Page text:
We previously identified three main routes to Trade Mark protection and today we will look at each of these in more detail.
While many countries are members of international agreements which deal with Intellectual Property, these agreements may be interpreted differently leading to different requirements in different jurisdictions. For example, in some countries, e.g., Ireland, USA, Australia, the administrating authorities will raise earlier rights in objection to your application but in others, e.g., United Kingdom and European Union, it is left to the owners of earlier rights to oppose an application if they deem it to be confusingly similar to their own.
In most countries a trade mark registration becomes vulnerable to cancellation if it is not used for an uninterrupted period of time, which differs from territory to territory. In some countries, e.g., USA and Philippines, it is a requirement to file a declaration of use at a certain point once the registration has been granted.
The majority of countries are party to an international treaty known as the Paris convention which allows an applicant to first file an application in one country and then file in other countries within 6 months claiming priority. A ‘claim to priority’ effective backdates the date of protection afforded by a later filed application to the date of filing of the earlier application. This can be useful to establish a priority date by filing a single application, possibly in your home territory, while planning how to obtain the protection you need in other territories.
If you are only interested in using your trade mark in the countries of European Union, you may benefit from filing an EU trade mark application which would cover all 27 countries of the EU. To maintain the registration, it is necessary to use the trade mark in a “substantial part” of the EU lest the registration become vulnerable to a non-use cancellation action.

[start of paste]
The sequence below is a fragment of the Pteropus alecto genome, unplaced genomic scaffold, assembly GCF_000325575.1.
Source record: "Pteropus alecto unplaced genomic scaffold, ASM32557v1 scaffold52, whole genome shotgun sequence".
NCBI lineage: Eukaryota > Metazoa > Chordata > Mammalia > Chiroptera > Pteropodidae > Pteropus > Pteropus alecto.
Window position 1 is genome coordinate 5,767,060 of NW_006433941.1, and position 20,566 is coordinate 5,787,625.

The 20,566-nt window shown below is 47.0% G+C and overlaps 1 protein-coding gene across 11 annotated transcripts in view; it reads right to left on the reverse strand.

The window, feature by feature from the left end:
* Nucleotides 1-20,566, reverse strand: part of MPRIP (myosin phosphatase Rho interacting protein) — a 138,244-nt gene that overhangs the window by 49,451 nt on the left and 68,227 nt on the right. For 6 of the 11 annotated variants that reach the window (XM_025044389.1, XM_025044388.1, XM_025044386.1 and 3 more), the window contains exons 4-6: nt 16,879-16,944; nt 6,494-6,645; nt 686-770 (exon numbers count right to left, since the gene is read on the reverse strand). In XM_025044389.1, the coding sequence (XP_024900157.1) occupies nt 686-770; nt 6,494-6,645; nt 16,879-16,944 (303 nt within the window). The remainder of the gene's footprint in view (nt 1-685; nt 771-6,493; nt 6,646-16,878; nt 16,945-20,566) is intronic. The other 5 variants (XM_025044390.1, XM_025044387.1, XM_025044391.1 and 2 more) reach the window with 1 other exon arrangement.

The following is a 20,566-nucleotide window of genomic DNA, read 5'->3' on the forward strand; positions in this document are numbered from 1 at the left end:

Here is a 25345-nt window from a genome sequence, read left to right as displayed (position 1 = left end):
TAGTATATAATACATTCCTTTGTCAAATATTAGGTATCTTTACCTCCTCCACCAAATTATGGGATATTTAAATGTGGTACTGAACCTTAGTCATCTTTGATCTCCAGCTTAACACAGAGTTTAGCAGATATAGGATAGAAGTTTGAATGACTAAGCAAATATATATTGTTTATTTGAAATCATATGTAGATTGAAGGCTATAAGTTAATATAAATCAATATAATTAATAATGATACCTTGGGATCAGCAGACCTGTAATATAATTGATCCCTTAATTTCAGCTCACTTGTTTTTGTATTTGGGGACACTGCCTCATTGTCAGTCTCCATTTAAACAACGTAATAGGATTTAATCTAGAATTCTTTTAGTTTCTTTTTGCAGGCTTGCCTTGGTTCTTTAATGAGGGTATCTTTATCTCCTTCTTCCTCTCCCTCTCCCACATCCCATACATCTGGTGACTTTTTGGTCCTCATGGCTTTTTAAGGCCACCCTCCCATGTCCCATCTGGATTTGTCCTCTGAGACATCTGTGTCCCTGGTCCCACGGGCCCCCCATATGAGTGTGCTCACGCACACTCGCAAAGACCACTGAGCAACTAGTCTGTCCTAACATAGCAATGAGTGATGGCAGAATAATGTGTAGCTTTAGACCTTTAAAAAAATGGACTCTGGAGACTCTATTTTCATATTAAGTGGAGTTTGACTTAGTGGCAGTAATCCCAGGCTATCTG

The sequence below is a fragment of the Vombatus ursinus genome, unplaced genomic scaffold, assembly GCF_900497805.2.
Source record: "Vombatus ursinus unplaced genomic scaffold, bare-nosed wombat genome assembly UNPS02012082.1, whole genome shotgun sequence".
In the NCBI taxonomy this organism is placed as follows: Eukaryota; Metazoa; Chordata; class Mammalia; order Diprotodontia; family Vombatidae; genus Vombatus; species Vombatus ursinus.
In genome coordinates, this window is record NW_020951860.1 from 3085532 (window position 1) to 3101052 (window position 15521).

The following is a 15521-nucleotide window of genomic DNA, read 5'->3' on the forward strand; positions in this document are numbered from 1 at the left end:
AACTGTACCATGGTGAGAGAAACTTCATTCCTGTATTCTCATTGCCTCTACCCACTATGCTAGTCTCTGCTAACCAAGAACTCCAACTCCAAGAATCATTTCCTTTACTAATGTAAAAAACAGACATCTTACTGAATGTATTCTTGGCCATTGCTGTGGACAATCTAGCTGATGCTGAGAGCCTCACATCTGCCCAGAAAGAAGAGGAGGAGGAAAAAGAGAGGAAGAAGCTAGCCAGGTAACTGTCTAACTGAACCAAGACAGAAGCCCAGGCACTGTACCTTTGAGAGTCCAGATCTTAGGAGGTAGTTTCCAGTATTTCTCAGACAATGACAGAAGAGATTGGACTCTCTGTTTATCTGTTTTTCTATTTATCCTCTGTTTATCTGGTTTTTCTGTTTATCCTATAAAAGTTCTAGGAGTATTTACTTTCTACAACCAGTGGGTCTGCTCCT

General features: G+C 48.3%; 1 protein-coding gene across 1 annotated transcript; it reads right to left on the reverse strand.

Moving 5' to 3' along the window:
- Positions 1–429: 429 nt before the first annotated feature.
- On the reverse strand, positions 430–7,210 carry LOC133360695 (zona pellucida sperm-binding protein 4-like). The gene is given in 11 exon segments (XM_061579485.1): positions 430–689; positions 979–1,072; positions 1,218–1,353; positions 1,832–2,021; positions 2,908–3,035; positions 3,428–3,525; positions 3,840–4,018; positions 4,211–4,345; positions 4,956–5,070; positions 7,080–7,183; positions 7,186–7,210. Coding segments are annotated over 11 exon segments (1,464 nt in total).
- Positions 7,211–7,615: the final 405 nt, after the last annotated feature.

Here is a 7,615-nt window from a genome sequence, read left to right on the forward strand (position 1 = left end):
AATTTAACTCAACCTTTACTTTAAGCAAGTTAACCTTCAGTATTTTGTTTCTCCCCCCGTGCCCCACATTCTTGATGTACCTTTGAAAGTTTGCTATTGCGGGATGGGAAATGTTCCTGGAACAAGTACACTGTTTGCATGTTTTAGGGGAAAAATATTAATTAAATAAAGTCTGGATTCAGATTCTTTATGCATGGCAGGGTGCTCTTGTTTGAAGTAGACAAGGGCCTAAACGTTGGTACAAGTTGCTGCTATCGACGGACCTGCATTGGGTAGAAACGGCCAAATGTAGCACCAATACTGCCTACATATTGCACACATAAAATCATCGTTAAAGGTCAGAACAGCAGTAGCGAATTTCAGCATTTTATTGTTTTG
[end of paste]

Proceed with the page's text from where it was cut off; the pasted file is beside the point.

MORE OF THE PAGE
There are other regional agreements which could also be used to obtain protection in other regions of the world. For example, the African Intellectual Property Organisation (OAPI) offers a unitary right which covers 17 countries in West Africa, including Burkina Faso, Congo, Mauritania and Senegal.
There is also African Regional Intellectual Property Organisation (ARIPO) which allows individual members, mostly English-speaking countries such as Botswana, Malawi, Uganda and Zimbabwe, to be designated under a single application.
Agreements for unitary or block registrations are being discussed in other places too, such as Asia and South America, but have not yet been implemented.
One agreement which is in place and which can be used to obtain trade mark protection in countries throughout the world is the Madrid Protocol which governs an international trade mark register. At the time of writing 103 countries / territories are party to the Madrid Protocol including the United Kingdom, Ireland and the European Union. Some countries which are not members, and for which national application would therefore be necessary, include South Africa, United Arab Emirates and Saudi Arabia.
To file an international application, it is first necessary to have a home trade mark application / registration, upon which to base the international application. The home registration must be in a territory in which the applicant is a national, is resident or has a real and effective place of business. The applicant must designate the territories of interest and the application is examined in each of those jurisdictions just as a national application would be.
Since it is not necessary to appoint an address for service in the majority of designated countries unless an issue arises, an international application may have costs benefits when dealing with multiple territories. One downside of an international registration is that if the home registration is cancelled, or limited, for any reason within the first five years of the life of the international trade mark registration, that registration will be cancelled, or limited, to the same extent. If that were to happen, it may be possible to transform the international registration into national applications in the designated countries, so not all would be lost.
We would usually only recommend using the international registration system if you are looking to register your trade mark in multiple countries.
When looking to export your goods or provide your services in other countries there is no one size fits all strategy. Your individual requirements are key to planning the best way to obtain the protection you need. We strongly recommend discussing your filing strategy will a trade mark attorney. Why not make an appointment to speak with one of our trade mark attorneys to discuss your trade mark protection requirements?